A young mother grieves the loss of her precious child. She remembers her smile. She recalls the way she played house for hours with a doll and some old dishes. This mother is haunted by the way her life ended. the grief seems almost too much to bear.
A father struggles to cope with the loss of his son. The fishing trips had just begun. The dreams of future outings now lie in shattered pieces on the floor of his imagination. Life will go on, but it will not be the life he expected.
As I tell those stories our hearts all go out to the parents in Connecticut who are facing the tragic loss of their children. So many words are being offered as to why God would allow this to happen. So many thoughts being tossed around trying to understand where God is in all of this.
But the reality of those two stories is that they have nothing to do with Connecticut. The young mother lives in a neighborhood just across town. Her daughter died of complications from the flu. This young mother had no easy access to medical care, one reason being that she had no transportation. She and her children walked to their school, to the grocery store, and to the park down the road. This young mother was also not aware of the severity of her child’s illness. She thought she would nurse her through just as she had before. The tragedy of her daughter’s death was the result of numerous difficulties converging at one time.
The young boy? Well, he was the victim of a drunk driver. Properly buckled into the booster seat of his grandfather’s car, he had little chance to survive the direct impact on the rear door of the car by which he sat. The grandfather had done everything right. There was no way he could have foreseen the speed and the impaired judgment of the driver who ran the red light. At the hospital the whole family gathered in utter disbelief.
There is no national outcry for those families. No TV pundits offering their take on where God was in those moments or why God allowed these deaths to occur. And that’s not a criticism. That is just the reality of the world in which we live. Children die difficult and tragic deaths every day. So, we might ask every day, “where is God?”
Well, we are deep into the season of Advent and that may just be the best time to explore this question. There are two schools of thought on what Advent is – one more “church official” and one more lived out in our current reality.
The former is that Advent is a time to remember that we are waiting – not for the birth of the Christ-child, but for his return. It is a time to acknowledge that there will come a day when Jesus will establish his Kingdom in all its fullness. A time to reassure ourselves that there will come a day when death and crying and pain will be no more.
The other school of thought, the one we see lived out in our churches and in our communities, is that Advent is the season in which we look forward to the celebration of Christmas. Our church just had a “Christmas Festival” highlighted by our children telling the Christmas story. Our neighborhoods are decked out in Christmas regalia – and that includes the houses of good and faithful Christians. We soak in the season of pre-Christmas because Christmas is such a day of great hope. We want to enjoy the story of how God came to live among us as one of us. We are comforted to know that God loved us enough to send his Son to save us from ourselves.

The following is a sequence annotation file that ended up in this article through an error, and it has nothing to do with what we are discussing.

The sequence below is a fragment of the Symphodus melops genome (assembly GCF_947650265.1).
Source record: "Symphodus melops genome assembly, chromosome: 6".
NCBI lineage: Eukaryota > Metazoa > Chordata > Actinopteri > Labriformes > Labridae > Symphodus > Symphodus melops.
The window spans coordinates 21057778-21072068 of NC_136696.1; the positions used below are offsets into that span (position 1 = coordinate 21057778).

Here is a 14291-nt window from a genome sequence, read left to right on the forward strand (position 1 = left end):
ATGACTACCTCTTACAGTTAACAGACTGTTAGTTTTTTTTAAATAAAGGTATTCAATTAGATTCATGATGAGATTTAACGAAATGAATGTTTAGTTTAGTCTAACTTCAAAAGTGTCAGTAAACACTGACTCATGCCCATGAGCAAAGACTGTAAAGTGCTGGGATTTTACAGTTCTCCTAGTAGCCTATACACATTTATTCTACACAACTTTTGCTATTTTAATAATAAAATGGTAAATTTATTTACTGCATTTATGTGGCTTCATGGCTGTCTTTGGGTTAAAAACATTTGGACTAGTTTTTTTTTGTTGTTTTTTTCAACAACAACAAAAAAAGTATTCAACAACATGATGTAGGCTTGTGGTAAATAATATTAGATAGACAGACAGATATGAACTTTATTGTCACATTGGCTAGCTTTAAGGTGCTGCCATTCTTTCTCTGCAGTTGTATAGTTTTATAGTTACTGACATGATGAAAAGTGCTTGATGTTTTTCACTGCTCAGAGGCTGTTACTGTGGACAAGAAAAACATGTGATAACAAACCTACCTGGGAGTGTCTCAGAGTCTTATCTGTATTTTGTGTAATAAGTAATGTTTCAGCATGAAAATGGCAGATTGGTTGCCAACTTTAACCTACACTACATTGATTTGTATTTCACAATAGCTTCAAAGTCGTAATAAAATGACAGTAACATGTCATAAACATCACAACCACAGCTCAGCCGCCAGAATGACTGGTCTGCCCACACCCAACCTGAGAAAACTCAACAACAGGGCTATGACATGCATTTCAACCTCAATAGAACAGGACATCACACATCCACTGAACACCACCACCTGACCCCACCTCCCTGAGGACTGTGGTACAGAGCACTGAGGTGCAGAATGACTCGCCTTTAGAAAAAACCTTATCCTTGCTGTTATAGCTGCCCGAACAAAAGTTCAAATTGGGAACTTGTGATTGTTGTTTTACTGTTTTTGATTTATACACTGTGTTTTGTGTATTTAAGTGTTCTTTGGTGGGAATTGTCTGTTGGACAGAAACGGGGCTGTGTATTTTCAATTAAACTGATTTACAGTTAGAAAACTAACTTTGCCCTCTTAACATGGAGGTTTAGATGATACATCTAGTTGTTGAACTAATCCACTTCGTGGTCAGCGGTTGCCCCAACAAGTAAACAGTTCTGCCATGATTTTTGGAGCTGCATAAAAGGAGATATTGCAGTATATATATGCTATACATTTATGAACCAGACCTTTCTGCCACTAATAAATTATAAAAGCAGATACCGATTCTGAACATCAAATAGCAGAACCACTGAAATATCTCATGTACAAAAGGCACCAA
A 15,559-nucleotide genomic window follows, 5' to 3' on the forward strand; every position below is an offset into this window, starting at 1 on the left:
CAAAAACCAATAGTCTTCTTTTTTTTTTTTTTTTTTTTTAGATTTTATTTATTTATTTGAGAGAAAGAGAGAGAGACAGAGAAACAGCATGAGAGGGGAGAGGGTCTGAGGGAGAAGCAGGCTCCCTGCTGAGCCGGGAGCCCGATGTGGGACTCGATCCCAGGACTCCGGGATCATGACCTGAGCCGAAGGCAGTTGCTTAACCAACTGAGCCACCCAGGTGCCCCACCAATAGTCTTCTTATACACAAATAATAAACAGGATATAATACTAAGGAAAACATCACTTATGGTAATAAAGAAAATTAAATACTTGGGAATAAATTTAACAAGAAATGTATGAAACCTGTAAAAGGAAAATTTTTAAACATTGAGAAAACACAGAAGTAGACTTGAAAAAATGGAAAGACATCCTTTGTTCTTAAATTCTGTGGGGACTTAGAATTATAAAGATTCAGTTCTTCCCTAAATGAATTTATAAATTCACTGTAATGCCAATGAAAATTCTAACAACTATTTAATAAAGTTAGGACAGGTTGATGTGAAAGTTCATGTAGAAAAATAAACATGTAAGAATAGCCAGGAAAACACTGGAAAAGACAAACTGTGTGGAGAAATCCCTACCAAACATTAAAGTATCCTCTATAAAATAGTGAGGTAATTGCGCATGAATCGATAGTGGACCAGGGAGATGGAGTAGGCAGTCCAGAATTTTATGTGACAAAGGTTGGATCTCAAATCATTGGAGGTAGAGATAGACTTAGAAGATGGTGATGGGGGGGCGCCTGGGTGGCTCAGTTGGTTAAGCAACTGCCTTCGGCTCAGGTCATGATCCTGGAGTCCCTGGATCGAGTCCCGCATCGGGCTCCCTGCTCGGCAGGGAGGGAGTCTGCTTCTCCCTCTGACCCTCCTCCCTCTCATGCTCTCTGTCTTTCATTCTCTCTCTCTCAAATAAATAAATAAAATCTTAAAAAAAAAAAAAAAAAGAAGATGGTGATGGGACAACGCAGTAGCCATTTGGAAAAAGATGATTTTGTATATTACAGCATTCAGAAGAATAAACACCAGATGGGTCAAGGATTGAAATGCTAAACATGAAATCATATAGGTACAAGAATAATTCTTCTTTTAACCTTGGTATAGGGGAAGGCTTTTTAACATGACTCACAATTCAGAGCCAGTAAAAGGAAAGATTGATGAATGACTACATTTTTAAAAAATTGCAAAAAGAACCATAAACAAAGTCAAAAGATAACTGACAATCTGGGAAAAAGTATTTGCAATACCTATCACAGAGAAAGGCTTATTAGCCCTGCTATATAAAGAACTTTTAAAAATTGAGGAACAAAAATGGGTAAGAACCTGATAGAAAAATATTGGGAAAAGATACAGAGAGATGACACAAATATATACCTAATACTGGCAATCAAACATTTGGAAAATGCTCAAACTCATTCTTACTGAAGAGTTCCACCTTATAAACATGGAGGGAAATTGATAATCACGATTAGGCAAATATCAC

And so, there is the answer to where God is in these moments – in school shootings, in the living room where a young girl lies deathly ill on a couch, and in a hospital room where all valiant efforts to save a young boy were just not enough. God is with us in the midst of a sinful and fallen world. God is with us as time marches on toward the promised day when all these tragedies will no longer be known.
We must not be so quick to discount God’s presence, or to decide that we know why God is NOT some place (when in fact God is not absent in any place – see Psalm 139). The reality that we face every day is that we live in a world that is broken, fallen, sinful, imperfect – pick your adjective. And the hope that we have is that in the midst of this broken, imperfect world that is inundated with acts of evil, mental instability, and tragic decisions, God is with us. The hope that we have as we live in our grief and suffer these losses is that there will come a day when we will not have to deal with those troubles ever again.
That is the hope of those who know and follow the Lord and Savior of this fallen world – Jesus Christ. And that is the hope we must bring into the dark places of this world.
Where is God? Supposedly he lives within those who believe in his Son. Supposedly the Holy Spirit of God dwells in us and is working to transform us. Supposedly WE are the light of the world. In times when a mother has a sick child, perhaps she will see the people of God reaching out to help and she will say – “there is God.” In times when a family is overwrought with an avoidable tragedy perhaps they will see the church working to stem the culture of alcohol and drug abuse and they will say – “there is God.” In times when tragedies happen and families are surrounded with love and care, when stories of teachers giving their very lives to save the ones they could, in those times, perhaps, people might say – “there is God.”
May we, through our actions and attitudes, let the God in us be made real in the world around us so that others would know GOD IS HERE.
Holy high-five to you,